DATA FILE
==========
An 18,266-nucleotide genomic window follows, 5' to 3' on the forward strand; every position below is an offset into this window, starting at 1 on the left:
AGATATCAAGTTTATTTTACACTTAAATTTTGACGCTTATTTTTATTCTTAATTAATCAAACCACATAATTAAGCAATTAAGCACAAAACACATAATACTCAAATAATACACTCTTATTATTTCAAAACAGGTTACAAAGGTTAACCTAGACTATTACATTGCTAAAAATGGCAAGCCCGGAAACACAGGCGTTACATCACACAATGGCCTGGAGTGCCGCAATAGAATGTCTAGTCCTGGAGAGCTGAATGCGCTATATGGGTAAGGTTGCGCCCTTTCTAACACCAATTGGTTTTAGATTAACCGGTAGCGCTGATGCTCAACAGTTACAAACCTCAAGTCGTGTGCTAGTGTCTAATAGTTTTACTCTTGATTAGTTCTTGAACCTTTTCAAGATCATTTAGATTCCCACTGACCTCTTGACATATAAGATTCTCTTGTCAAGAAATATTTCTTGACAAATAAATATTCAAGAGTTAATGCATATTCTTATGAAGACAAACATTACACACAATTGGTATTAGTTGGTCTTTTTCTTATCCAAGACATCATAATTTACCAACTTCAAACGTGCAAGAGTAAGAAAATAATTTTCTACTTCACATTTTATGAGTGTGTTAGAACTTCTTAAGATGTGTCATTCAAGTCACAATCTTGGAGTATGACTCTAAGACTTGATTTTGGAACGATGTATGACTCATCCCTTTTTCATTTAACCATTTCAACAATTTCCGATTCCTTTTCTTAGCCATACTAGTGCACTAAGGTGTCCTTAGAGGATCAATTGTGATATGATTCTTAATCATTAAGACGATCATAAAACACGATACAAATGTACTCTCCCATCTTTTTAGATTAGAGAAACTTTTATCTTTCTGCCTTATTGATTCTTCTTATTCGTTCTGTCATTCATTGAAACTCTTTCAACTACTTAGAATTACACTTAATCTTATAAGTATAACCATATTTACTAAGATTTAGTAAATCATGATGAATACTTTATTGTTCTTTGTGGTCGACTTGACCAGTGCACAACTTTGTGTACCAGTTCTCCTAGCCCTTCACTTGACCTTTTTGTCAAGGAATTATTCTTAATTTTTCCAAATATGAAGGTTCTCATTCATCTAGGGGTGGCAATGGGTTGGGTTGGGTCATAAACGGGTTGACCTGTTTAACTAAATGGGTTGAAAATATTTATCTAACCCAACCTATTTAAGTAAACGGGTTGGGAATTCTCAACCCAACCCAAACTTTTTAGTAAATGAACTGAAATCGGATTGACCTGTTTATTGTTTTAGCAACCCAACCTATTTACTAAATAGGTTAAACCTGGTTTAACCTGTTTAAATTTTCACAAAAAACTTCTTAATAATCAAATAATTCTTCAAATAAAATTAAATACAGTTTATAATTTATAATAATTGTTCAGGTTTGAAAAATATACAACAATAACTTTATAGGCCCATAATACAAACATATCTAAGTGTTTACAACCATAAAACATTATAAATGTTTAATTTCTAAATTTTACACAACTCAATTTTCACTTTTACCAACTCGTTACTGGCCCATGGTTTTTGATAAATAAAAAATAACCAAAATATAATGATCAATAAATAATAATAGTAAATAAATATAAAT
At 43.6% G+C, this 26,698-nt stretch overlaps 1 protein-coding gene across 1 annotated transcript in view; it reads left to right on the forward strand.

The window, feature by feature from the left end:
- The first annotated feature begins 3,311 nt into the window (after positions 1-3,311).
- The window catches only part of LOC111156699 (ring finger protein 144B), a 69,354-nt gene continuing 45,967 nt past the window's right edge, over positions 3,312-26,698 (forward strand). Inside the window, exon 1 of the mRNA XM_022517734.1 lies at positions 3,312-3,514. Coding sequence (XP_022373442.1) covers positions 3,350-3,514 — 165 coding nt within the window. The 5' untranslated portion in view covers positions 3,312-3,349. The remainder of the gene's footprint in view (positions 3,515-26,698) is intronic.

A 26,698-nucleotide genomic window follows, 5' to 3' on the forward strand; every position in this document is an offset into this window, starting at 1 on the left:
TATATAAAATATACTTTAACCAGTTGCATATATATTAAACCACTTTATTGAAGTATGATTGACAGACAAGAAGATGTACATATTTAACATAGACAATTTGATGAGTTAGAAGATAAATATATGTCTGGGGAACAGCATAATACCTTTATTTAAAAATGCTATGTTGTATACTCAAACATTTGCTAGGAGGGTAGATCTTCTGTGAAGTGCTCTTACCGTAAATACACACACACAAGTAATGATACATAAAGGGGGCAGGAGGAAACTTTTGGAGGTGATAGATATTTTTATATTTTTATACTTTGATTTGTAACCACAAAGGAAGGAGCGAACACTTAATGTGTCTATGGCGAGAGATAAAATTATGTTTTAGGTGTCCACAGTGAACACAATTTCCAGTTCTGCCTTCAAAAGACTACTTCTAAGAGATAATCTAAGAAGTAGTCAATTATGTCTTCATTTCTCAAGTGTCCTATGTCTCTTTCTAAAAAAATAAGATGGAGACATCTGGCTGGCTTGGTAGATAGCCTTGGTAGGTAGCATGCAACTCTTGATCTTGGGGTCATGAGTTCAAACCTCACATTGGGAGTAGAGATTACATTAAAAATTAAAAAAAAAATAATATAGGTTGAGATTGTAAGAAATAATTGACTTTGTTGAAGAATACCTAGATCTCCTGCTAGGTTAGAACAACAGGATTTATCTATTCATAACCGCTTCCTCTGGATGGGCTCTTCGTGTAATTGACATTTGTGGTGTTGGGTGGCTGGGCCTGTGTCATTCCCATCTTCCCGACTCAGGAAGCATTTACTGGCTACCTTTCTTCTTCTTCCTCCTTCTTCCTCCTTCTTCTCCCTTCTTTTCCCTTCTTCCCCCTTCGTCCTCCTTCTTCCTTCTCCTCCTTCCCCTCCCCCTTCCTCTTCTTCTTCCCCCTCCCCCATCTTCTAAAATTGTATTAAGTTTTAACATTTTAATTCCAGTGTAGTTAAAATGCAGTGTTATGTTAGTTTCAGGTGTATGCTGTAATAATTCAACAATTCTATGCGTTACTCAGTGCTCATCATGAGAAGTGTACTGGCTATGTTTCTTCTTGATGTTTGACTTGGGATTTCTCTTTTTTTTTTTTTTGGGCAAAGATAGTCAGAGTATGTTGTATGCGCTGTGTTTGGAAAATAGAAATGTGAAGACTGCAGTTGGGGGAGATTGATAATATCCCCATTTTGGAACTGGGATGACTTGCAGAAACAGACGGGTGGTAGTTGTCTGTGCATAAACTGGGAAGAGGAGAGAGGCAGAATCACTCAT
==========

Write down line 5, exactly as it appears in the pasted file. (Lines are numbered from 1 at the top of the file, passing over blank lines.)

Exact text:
- The first annotated feature begins 3,311 nt into the window (after positions 1-3,311).